Penn State cut its emissions in half (and isn’t done yet)

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Like its Nittany Lions, Penn State is aggressively tackling emissions and energy costs.


  • Penn State’s emissions peaked in 2005 at 650,000 tons of CO2e, have fallen by half since then, and are on track to by 85% lower by 2050.
  • The university has taken a holistic approach to energy and emissions management, tackling everything from efficient lighting to district energy systems and building codes
  • Enshrining sustainability as a core tenet of university operating policy means that sustainability efforts are undertaken by all departments, and are not relegated to niche sectors like plant management

We’ve all heard discussions about reducing university tuition costs, but an equally important discussion needs to be had on reducing university environmental costs.

University leaders need to focus on emissions as well as admissions, and fortunately for Pennsylvania, Penn State has made environmental sustainability a core tenet in its operations. Taken collectively, Penn State’s 24 campuses comprise over 600 major buildings and more than 22 million square feet of floor space. 14,000 people live on campus, and 65,000 either work there or take classes.

So in terms of scale, Penn State (especially its energy consumption) is virtually the same as a small city.

After years of expansion, the university realized that its energy expenditures were rapidly rising, and it needed to act to reverse this trend. Spurred on by engineering plant staff, the university president declared environmental stewardship an official priority.

Penn State’s emissions peaked in 2005 at over 650,000 tons of CO2e, and emissions have fallen by almost 50% to around 350,000 tons of CO2e. But Penn State is not stopping there; the university has pledged to reduce emissions by 85% by 2050 (some on campus are pushing for a net-zero goal). In the medium term, the university has also committed to reducing building energy intensity by 20% by 2024.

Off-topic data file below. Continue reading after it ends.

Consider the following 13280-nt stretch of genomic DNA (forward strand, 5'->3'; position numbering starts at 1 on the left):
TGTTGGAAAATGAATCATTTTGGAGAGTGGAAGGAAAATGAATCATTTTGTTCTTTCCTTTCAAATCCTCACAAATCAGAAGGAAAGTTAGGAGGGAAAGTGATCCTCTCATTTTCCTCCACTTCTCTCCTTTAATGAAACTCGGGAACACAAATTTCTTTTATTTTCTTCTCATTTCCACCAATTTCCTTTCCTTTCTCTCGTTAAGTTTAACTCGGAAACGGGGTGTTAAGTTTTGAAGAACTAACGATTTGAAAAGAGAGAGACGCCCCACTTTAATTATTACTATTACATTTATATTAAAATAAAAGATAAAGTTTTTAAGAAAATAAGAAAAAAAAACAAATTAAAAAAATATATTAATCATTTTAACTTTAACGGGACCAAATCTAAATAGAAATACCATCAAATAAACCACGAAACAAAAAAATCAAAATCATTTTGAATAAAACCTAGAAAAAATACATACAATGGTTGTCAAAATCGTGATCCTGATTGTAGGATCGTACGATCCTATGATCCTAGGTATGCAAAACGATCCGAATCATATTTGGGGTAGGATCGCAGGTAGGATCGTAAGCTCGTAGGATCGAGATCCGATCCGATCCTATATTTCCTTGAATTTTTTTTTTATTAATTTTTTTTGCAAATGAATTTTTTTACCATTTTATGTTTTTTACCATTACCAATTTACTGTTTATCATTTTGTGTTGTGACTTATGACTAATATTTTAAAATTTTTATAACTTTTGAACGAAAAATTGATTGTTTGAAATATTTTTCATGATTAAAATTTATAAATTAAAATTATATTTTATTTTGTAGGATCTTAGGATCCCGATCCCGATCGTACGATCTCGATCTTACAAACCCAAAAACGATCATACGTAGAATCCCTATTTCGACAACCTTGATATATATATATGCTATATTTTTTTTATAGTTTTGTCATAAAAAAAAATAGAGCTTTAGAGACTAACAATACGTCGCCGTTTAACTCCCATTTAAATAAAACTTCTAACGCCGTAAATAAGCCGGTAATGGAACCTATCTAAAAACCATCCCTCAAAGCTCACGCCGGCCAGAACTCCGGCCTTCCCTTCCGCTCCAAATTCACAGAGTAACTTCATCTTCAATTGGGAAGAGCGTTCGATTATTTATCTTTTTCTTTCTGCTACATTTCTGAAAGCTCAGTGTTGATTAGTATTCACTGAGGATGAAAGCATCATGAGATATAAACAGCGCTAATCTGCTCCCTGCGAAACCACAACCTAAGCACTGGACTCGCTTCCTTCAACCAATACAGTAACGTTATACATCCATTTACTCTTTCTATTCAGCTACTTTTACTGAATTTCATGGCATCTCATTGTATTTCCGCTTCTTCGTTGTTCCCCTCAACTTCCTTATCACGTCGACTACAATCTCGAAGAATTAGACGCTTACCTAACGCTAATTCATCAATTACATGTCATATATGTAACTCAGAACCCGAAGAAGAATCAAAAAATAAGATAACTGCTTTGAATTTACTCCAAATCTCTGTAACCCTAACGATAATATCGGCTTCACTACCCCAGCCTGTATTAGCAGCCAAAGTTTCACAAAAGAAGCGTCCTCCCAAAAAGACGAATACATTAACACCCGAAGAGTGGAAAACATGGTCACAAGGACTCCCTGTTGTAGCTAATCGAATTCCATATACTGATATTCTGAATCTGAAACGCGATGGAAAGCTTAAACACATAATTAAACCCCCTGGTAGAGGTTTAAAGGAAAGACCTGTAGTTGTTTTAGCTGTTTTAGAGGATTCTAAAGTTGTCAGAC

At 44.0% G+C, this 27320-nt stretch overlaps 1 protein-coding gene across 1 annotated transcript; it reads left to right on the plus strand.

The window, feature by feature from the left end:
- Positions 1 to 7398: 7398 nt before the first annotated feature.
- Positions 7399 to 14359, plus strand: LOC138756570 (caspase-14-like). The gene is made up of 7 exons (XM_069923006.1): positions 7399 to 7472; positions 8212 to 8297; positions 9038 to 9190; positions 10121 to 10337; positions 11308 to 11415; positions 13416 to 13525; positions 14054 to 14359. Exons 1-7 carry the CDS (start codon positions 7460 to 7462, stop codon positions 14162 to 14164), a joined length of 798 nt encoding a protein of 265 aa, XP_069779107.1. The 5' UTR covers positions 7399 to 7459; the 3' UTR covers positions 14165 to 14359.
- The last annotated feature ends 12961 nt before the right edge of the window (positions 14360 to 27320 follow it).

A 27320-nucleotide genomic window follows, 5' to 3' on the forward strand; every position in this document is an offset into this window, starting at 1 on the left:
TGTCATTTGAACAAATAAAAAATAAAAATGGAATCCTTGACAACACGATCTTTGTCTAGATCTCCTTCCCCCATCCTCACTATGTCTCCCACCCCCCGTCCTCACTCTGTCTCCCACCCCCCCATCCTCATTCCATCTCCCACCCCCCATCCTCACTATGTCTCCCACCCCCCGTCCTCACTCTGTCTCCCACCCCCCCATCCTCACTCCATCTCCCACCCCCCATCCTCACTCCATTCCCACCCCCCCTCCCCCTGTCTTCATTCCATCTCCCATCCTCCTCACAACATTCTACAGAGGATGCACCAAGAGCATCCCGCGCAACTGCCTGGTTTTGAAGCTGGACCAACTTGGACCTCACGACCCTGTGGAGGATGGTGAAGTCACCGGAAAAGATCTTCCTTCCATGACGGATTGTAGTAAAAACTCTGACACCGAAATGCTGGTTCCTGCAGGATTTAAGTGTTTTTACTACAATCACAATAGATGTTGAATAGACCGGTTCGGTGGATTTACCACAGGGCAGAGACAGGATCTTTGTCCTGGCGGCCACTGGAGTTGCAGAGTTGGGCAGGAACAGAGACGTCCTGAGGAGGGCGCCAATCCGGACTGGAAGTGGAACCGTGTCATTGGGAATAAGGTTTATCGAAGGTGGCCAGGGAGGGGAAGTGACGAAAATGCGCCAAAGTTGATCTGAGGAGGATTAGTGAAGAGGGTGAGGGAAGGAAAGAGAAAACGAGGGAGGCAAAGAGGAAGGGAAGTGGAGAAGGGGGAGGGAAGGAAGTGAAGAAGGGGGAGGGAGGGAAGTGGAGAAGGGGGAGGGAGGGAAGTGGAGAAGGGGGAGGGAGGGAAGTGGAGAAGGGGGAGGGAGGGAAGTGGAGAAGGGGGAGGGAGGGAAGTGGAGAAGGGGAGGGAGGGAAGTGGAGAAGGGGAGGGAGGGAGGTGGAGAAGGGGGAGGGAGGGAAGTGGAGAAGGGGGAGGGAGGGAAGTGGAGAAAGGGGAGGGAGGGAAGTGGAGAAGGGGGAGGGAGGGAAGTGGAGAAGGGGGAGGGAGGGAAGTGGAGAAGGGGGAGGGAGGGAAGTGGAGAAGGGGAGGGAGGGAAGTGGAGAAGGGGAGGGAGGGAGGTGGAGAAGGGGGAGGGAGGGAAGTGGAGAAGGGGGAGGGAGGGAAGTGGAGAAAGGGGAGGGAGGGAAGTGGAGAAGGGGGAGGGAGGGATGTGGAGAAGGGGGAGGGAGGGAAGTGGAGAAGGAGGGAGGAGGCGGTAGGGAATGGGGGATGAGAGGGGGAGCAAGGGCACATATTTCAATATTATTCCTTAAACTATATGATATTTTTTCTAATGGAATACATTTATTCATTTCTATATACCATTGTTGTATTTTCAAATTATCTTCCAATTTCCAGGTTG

“Sustainability can’t be done just by the Sustainability Institute. That’s the wrong way to look at it. We want sustainability to be embedded in every unit of Penn State.”

An essential part of bringing about this change has been enshrining sustainability in the university’s culture. All the tech in the world will be for naught if people in an organization are not engaged in a common effort aimed at energy sustainability.

Touching on this point, Penn State’s chief sustainability officer and Sustainability Institute director, Paul Shrivastava explains that “sustainability can’t be done just by the Sustainability Institute. That’s the wrong way to look at it. We want sustainability to be embedded in every unit of Penn State.”

This commitment to sustainability also goes beyond the university’s campuses. For example, some 300 faculty members study ways to use renewable energy to remove carbon from the atmosphere. In December 2020, Penn State also signed on to the International Universities Climate Alliance’s letter to the leaders of the G20 calling for more action on climate change.

Penn State’s efficient tech

Let’s take a look at some of the concrete steps that Penn State has undertaken to promote sustainability. Over 15 years ago, the university created the Energy Savings Program, which has since invested $100 million in energy efficiency projects, retrofits, and smart building systems.

In terms of renewable energy, Penn State has created a 2MW on-site solar project and has signed a solar power purchase agreement (PPA) in 2019 for 70MW with a solar farm in Franklin County. The 25 year PPA will fulfill 25% of the university’s electricity needs, with savings in the first year totaling $272,000, and expected lifetime savings of $14 million.

Alongside solar power, Penn State switched its on-campus power plants from coal to natural gas and is using combined heat and power (CHP) systems to co-generate steam and electricity.

This fulfills 100% of the university’s steam needs and 20% of its electricity needs and has been integrated in a district energy system of over 200 buildings. At a minimum, all new buildings have to be LEED certified, using underground heat sources for heating. EV charging stations have also been installed to facilitate Penn State’s growing all-electric vehicle fleet.

To further improve energy efficiency, automated control systems have been installed in around 305 buildings, including room occupancy sensors, which can quickly reduce lighting and HVAC use in unoccupied areas. The campus updated and fine-tuned HVAC systems to reduce energy waste.

“You’d be surprised what you find when you tune up a building’s HVAC system,” notes Rob Cooper, senior director of engineering and energy and long-time sustainability champion at Penn State. “It’s one of the shortest paybacks. It’s consistently three to five years [to recoup the costs] on every building that we go into.

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